Pain might be a sign that you are positioning yourself awkwardly when you sit. Or it might mean that your prolonged sitting day-after-day is actually causing it.
A large study looked at whether there was an association between exercise and decreased lower back pain. Eleven years later, researchers found that those who exercised more frequently were 28% less likely to develop lower back pain than those who didn’t.
How Can You Combat Back Pain When Your Job Requires Sitting?
- Adjust your workspace. Cleveland Clinic suggests getting lumbar support for your chair. This doesn’t have to be fancy if your budget is pinched. Simply roll up a towel and place it snugly between your chair and your lower back. In addition, your desk should be at a comfortable height.
- Sit properly. Your hips and knees should be at a 90-degree angle – if you’re short like me, you may need a stool underneath your feet! Do not cross your legs or hike your feet onto your chair. Relax your shoulders, and lean your elbows either on armrests or your desk.
- Take frequent breaks to stand or walk around. Breaking up your sitting time has been shown to decrease the likelihood of chronic back pain.
- Safely stretch. Check out Healthline’s “deskercise” routine
3. The Risk for Chronic Illness
Sedentary behavior has been associated with chronic illness. The CDC estimates 300,000 U.S. citizens die every year from chronic diseases associated with physical inactivity and poor nutritional habits.
Which Diseases Can Sitting Lead To?
A sedentary lifestyle has been associated with an increased risk for:
- Cardiovascular disease
- Various types of cancer
- Type II diabetes
- Decreased bone density and osteoporosis
But it’s important to remember that being sedentary is just one of many risk factors associated with chronic illness.
Just because you write for a living – and thus sit much of your workday – does not automatically mean you are going to get any of these diseases.
If you are an otherwise healthy person, your risk of developing chronic illness is not as great. But the reverse is also true. If you have some additional unhealthy habits, your chance of developing chronic diseases goes up.
The World Health Organization lists unhealthy eating and tobacco use as risk factors that, in combination with physical inactivity and frequent sitting, can lead to chronic illness.
What Can You Do To Decrease Your Risk of Chronic Diseases?
- Increase your physical activity. Here’s good news, exercising – even just a small amount – can decrease your risk of developing chronic disease. But it can be hard to incorporate into your busy workday. Personally, I have found I am more accountable to exercise if I schedule my workouts. I go on walks often – because they help me work through writer’s block – and I use the Sweat App for resistance training (about 20 USD/month).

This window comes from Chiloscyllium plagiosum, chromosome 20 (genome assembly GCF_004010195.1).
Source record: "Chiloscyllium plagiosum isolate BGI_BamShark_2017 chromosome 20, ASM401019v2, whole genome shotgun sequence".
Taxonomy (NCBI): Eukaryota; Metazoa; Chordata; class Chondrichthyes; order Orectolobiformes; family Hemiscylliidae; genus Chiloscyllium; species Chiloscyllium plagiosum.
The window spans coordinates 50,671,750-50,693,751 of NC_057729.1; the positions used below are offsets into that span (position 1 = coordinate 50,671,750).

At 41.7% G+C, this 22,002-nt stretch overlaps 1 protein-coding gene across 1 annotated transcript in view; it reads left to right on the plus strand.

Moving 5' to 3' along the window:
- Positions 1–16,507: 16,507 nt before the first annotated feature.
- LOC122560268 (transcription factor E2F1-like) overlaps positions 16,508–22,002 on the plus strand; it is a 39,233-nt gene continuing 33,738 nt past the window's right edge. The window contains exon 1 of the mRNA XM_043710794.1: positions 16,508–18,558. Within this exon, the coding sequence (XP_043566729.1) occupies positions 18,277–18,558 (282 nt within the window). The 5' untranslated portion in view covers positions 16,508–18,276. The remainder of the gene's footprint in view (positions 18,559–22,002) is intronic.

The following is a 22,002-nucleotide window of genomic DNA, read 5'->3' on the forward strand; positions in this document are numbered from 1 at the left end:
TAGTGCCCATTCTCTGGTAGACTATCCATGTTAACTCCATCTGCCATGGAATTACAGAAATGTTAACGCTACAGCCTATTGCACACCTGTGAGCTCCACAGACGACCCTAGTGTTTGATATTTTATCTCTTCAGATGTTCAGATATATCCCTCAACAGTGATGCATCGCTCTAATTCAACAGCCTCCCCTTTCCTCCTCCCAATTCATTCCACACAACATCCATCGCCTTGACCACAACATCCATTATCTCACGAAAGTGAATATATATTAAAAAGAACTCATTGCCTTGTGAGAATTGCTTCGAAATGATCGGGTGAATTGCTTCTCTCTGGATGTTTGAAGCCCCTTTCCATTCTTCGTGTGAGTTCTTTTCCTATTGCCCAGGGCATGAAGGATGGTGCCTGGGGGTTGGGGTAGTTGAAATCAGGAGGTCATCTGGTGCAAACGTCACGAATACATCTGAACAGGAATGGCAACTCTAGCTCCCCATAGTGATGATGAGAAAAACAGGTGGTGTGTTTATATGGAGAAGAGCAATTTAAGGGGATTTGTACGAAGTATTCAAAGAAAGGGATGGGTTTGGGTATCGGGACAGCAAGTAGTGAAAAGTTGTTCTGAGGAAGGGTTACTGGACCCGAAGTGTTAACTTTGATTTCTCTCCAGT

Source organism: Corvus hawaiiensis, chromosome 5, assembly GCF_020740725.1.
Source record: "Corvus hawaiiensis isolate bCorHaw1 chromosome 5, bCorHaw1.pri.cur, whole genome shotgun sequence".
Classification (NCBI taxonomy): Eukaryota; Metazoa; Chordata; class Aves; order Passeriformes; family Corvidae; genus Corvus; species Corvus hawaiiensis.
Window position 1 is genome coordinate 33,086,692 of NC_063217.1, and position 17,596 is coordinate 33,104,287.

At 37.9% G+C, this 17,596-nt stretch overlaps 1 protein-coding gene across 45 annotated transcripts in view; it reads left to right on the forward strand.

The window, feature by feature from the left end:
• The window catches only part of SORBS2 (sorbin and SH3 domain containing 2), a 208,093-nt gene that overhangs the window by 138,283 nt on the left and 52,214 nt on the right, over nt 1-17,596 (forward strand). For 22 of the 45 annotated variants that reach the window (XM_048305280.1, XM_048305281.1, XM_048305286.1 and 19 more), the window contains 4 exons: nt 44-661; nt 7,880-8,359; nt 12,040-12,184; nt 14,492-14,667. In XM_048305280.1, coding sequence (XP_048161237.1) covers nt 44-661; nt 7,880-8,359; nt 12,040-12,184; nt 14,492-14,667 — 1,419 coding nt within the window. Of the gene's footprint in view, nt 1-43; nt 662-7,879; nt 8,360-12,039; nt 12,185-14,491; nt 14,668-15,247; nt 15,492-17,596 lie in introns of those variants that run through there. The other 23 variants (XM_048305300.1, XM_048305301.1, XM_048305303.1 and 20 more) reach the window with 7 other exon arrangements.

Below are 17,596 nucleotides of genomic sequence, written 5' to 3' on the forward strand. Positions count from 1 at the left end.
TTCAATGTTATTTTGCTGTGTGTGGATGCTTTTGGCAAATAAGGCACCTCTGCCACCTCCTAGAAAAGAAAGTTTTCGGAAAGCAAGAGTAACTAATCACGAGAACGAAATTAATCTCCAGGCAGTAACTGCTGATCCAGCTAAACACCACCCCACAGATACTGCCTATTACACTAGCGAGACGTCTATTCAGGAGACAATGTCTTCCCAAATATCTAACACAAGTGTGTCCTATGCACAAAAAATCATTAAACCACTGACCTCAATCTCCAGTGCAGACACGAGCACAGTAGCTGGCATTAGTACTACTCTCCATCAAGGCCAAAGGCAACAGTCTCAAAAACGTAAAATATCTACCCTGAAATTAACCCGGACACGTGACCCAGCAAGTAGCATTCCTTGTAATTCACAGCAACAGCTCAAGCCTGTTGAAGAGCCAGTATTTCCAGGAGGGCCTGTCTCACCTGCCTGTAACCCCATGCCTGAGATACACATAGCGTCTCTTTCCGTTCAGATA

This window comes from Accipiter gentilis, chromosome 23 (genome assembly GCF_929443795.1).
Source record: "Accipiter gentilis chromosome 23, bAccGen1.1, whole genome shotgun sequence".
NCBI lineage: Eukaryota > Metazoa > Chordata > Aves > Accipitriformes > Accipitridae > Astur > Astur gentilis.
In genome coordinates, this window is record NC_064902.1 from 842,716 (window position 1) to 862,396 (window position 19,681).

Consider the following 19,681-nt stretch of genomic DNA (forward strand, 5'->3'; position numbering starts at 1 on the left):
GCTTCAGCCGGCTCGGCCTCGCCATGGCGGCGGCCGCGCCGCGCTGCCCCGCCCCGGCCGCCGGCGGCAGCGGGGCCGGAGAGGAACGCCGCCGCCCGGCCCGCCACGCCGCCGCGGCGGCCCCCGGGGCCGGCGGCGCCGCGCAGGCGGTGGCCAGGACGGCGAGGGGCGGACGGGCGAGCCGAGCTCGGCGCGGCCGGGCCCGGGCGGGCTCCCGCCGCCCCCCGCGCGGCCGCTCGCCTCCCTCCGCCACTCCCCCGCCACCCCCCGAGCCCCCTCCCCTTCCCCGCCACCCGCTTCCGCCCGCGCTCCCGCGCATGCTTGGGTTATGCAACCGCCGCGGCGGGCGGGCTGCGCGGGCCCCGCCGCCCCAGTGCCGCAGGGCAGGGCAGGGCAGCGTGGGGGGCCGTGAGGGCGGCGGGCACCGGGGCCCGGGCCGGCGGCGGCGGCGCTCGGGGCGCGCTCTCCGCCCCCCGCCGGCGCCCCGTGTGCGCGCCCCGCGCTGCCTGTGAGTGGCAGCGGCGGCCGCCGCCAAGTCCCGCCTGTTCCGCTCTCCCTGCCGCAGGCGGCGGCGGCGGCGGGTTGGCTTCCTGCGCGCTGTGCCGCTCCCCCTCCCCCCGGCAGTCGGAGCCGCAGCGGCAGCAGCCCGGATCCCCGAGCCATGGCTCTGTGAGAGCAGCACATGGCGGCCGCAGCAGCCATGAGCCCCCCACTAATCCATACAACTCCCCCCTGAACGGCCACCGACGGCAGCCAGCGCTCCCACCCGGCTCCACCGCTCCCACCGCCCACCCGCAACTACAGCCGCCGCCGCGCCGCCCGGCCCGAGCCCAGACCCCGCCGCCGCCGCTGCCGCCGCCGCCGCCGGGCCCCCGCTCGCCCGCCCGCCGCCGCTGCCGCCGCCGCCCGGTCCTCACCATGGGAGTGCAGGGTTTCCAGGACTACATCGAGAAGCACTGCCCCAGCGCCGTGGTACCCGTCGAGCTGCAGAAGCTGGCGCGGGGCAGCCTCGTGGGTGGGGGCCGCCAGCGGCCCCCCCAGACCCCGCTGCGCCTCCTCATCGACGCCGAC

- Decrease your overall sitting time. This might mean taking frequent short breaks and walking around your house or apartment, or not watching TV on long writing days. The Pomodoro technique works well for this.
- Opt for a standing desk. While this won’t replace physical movement, it is training your body to stand, adjust your weight by moving your feet, stretching and moving around.
- Work to improve other unhealthy behaviors. Cut down on your cigarette use. Stop buying Cheetos to guiltily snack on throughout the day.
- Get a yearly physical. If you don’t already have a primary care provider, get one! This article is not a substitute for a medical diagnosis. If you suspect you are developing symptoms of chronic disease, go see your doctor or healthcare provider.
Although being a freelancer is safe in many ways, sitting for prolonged periods of time is bad for your overall health.
Sedentary lifestyles and lack of physical activity put you at risk for infection, lower back pain, and chronic disease.
But by paying attention to warning signs and making your health a priority, you will be able to freelance for years to come!
Let me know if you have any questions, comments, or concerns related to staying healthy while sitting!